US: Measuring kids’ influence on parents’ purchase decisions
May 11th, 2023, Hoang Nguyen

US: Measuring kids’ influence on parents’ purchase decisions

Children can play an important role in household shopping decisions, according to research from YouGov.

In a new poll across more than 900 American parents of children aged 18 and under, more than half say their kids are very or somewhat influential in purchase categories such as eating out and takeout, groceries, events/outings, vacation destinations, technology/electronics, and entertainment.

But what does this mean for brands and retailers? We take a closer look at some insights from the survey and our audience intelligence platform, YouGov Profiles, to explore why marketers should consider families as a whole and not just those footing the bill.

Eating out

Across the categories we asked about in the survey, kids are most likely to influence where and what a family eats. Seven in 10 (71%) of parents of underage children say their kids are very or somewhat influential in choosing where to eat out or get takeout.

We dig even deeper with data from Profiles to find that parents who are influenced by their kids when it comes to eating out are significantly more likely to be eating out more frequently than the average US consumer. A quarter of this audience (25%) say they eat out once a day or more often (vs. 8% of US adults).

As for where they’re eating, parents of children who influence their eating out decisions are most likely to be considering fast food restaurants such as McDonald’s (43%), Wendy’s (42%), Chick-fil-A, Subway (32%) and Burger King (31%).


Grocery products are another area where kids can have tremendous sway over their parents. More than two-thirds of parents with underage children say their kids are influential in choosing what groceries products to buy (69%).

Data from YouGov Profiles again reveals some interesting differences between parents who are influenced by their kids when it comes to groceries and the general US population. Many of these come in the form of their attitudes toward food and drink. Here are a few of these key differences:

  • They like to plan a weekly grocery shopping trip, and many prefer to shop on Saturday.
  • They like to try new drinks, recipes and cuisines.
  • They don’t mind paying more for organic foods.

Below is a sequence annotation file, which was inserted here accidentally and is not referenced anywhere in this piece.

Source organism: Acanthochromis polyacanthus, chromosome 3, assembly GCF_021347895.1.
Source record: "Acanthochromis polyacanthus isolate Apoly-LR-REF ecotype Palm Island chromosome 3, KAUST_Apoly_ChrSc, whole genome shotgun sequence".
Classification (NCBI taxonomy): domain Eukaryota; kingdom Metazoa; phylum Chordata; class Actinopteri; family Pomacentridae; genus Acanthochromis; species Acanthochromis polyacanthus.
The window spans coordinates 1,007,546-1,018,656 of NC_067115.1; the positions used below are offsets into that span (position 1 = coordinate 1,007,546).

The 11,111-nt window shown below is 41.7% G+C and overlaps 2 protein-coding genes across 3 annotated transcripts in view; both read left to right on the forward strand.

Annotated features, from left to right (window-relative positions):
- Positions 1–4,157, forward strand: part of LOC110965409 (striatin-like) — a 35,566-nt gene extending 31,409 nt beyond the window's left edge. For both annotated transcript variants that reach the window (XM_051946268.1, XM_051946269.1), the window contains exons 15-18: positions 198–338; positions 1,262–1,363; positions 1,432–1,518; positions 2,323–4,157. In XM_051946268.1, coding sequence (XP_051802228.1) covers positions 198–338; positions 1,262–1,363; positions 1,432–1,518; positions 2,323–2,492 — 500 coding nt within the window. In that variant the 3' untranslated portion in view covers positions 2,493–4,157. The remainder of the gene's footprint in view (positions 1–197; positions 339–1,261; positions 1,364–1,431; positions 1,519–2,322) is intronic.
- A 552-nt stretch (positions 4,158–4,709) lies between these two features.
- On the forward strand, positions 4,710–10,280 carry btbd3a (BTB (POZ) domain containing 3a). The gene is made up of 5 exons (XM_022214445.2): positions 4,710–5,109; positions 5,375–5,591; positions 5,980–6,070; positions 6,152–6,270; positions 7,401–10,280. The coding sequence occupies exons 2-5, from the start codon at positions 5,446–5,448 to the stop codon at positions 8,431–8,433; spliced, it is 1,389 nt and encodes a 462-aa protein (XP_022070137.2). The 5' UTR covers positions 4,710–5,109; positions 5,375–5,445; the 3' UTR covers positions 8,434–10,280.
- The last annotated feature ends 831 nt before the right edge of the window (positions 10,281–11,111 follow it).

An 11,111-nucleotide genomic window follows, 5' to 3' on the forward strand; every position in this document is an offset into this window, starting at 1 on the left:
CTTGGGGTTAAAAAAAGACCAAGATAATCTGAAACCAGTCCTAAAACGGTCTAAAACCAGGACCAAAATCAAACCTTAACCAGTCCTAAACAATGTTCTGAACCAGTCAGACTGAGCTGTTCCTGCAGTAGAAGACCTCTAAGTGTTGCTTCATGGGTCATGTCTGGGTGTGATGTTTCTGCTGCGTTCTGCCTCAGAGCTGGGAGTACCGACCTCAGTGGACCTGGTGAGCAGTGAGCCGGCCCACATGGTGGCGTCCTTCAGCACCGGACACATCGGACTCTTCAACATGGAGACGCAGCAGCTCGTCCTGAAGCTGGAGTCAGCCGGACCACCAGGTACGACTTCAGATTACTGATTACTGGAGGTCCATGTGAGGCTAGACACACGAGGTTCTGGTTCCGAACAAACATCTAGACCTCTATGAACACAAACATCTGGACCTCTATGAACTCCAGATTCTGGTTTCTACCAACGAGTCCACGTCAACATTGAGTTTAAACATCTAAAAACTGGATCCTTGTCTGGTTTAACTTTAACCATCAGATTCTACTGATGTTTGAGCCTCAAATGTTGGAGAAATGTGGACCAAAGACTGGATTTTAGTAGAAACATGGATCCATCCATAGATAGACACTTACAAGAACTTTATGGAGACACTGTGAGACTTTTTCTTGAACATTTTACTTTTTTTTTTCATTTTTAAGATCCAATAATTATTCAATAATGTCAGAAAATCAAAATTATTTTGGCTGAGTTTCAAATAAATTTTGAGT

• They sometimes feel guilty about consuming meat and dairy products, and many are considering reducing their consumption of these foods.

Vacations and destinations

Planning family vacations is another area where parents consider their children’s input, interests and preferences. According to YouGov’s latest poll, 61% of parents of underage children say their kids are very or somewhat influential in their decision to book a vacation destination.

Families with young children may choose a destination with kid-friendly activities, such as amusement parks and beaches while those with teenagers may choose a destination with more adventurous activities, such as hiking or water sports.

Technology and entertainment

Children often have a strong influence on their parents' technology and electronics purchases. For example, kids may request the latest video game console or a new smartphone when they reach a certain age. In the case of technology and electronics, over half of parents say their kids are influential in these purchase decisions.

Similarly, kids also play a powerful role in parents’ decisions to go to events/outings (65%) and the books/music (59%) they buy.

Lastly, children can have a strong influence over their parents' choice of streaming services (55%). In a recent YouGov analysis, we looked at how children’s content factors into parents’ decision to subscribe to a streaming platform.

The relationship between parents and children is clearly a two-way street, especially when it comes to household purchases. It’s obvious from the research (and wide-ranging anecdotal evidence!) that children play a significant role in their parents’ shopping decisions in a variety of areas, particularly groceries, eating out, entertainment and travel.

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Thiago Cerqueira on Unsplash